The Chinese semiconductor fabricator had already made a name for itself with the numerous chips it created for affordable, yet great performing Android tablets, but the partnership with Intel will definitely take it to new heights.
The partnership represents a strategic move for both companies. First of all, Intel wants to get its chips in as many Android devices as possible, while Rockchip is able to put its mobile design experience to great use. The brainchild of this collaboration is represented by three derivatives to the Intel SoFIA family of chipsets. The new SoCs will be used to power low-cost Android tablets and maybe smartphones.
Brian Krzanich, Intel CEO, stated that “The strategic agreement with Rockchip is an example of Intel’s commitment to take pragmatic and different approaches to grow our presence in the global mobile market by more quickly delivering a broader portfolio of Intel architecture and communications technology solutions. We are excited to work with Rockchip. With today’s announcement we’ve added yet another derivative to the Intel SoFIA family, and we expect to have them all in market before the middle of 2015. We are moving with velocity to grow Intel’s offerings for the growing global tablet market.”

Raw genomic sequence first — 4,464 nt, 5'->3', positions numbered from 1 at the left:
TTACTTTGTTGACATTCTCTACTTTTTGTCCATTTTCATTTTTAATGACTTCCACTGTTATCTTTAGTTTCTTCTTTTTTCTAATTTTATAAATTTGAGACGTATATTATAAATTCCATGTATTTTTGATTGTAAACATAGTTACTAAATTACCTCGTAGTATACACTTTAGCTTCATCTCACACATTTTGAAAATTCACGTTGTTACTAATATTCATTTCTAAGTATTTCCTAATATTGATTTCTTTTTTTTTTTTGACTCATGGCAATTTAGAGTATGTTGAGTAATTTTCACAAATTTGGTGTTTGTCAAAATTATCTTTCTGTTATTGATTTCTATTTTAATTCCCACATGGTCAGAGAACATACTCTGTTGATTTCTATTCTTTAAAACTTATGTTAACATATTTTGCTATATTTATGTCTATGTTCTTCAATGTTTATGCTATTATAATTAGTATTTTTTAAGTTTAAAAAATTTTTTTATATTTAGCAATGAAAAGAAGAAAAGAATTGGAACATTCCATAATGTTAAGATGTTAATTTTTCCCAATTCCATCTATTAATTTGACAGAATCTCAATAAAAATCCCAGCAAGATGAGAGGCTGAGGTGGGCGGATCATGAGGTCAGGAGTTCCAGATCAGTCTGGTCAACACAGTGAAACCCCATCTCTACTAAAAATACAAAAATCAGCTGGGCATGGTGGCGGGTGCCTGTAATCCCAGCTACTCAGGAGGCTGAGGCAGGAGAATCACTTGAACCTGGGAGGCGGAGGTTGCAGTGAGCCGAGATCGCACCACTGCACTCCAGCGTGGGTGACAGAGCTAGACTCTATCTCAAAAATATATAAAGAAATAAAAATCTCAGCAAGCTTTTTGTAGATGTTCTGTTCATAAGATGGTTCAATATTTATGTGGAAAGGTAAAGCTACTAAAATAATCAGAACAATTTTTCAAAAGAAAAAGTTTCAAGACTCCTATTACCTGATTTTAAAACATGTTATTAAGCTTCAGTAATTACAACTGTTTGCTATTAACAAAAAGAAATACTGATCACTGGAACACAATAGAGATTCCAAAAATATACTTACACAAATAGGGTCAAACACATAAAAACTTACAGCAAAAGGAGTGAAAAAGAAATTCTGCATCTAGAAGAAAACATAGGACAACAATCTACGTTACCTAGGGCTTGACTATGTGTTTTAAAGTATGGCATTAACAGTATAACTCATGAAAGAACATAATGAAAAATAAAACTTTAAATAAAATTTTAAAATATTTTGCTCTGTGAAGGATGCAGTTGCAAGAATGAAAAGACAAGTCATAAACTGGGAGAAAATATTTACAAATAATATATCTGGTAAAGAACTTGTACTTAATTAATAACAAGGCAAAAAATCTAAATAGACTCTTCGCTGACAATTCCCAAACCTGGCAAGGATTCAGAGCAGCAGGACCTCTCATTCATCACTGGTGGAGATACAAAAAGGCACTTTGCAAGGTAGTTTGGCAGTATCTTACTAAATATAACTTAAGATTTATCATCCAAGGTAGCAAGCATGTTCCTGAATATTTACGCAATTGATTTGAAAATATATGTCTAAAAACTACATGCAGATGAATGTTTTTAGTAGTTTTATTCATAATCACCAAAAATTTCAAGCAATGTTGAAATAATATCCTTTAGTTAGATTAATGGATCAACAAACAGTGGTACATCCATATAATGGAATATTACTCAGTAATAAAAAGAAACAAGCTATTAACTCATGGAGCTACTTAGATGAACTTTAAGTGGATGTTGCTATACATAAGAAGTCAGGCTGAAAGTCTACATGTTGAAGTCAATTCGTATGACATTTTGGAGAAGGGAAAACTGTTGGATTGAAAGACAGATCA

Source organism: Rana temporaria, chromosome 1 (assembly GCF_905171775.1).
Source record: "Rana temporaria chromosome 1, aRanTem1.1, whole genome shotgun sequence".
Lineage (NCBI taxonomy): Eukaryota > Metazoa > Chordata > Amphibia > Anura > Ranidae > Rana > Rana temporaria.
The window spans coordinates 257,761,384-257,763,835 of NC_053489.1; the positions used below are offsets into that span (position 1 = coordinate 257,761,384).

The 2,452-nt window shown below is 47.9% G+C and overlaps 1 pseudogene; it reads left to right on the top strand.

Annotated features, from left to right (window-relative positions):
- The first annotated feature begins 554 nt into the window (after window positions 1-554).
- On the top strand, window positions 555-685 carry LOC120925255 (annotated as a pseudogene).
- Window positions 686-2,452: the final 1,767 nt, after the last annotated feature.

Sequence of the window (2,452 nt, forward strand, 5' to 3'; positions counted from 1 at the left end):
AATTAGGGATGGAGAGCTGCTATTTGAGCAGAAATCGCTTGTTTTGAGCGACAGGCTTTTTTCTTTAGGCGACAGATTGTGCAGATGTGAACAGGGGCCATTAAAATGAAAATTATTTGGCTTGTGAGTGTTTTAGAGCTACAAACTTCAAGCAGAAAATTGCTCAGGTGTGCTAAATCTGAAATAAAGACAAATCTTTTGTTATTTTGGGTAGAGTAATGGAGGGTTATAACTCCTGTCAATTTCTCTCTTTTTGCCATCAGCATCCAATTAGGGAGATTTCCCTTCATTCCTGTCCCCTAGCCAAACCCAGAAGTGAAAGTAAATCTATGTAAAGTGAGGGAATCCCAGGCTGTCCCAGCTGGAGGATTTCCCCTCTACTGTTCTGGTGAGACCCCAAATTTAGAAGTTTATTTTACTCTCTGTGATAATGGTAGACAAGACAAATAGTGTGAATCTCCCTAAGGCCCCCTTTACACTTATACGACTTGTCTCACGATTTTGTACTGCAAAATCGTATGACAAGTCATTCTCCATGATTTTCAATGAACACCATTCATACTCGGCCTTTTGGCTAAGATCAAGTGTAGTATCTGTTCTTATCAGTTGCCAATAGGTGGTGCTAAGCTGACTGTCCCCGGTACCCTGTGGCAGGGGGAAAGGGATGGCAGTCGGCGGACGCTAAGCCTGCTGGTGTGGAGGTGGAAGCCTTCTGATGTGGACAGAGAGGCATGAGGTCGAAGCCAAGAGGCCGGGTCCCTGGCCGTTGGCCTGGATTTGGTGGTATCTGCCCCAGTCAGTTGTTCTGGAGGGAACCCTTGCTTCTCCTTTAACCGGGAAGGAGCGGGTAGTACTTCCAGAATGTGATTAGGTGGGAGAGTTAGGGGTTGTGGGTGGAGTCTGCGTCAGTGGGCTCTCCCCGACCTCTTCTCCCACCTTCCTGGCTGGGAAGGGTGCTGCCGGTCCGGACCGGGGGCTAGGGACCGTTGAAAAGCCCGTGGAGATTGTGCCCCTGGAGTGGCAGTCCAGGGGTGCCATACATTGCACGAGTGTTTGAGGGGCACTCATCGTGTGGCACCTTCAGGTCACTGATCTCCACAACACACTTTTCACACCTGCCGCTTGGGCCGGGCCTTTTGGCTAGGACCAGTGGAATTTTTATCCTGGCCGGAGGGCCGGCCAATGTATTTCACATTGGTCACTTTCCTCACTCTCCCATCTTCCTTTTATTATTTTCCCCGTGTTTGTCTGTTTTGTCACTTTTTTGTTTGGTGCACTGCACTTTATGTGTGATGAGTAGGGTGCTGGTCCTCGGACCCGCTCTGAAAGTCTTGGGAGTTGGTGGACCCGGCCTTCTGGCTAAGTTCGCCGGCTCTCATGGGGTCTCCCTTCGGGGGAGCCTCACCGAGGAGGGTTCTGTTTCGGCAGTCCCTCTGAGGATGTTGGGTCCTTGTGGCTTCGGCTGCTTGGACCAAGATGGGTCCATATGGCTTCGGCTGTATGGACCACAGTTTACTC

Intel is definitely not cutting down the number of cores, despite the products using these being advertised as low-cost. On top of that, the inclusion of a 3G module on the chip will lead to a new age of Android tablets.
On the other hand, Min Li, Rockchip CEO, added that “We are always looking for innovative ways to differentiate our product portfolio, and the first-of-its-kind collaboration with Intel helps us do this. The combination of Intel’s leading architecture and modem technology with our leading mobile design capability brings greater choice to the growing global market for mobile devices in the entry and value segments.”
People seem to have mixed feelings about this news. Some claim that Rockchip and Intel are similar to cats and dogs who are now living together, probably suggesting that the two would be better off competing each other rather than collaborating. Others are convinced that Rockchip must have done a lot of lobbying to end up in such a partnership. Not at last, there are people who are anxious to see what low-cost SoCs Intel and Rockchip will reveal next year.
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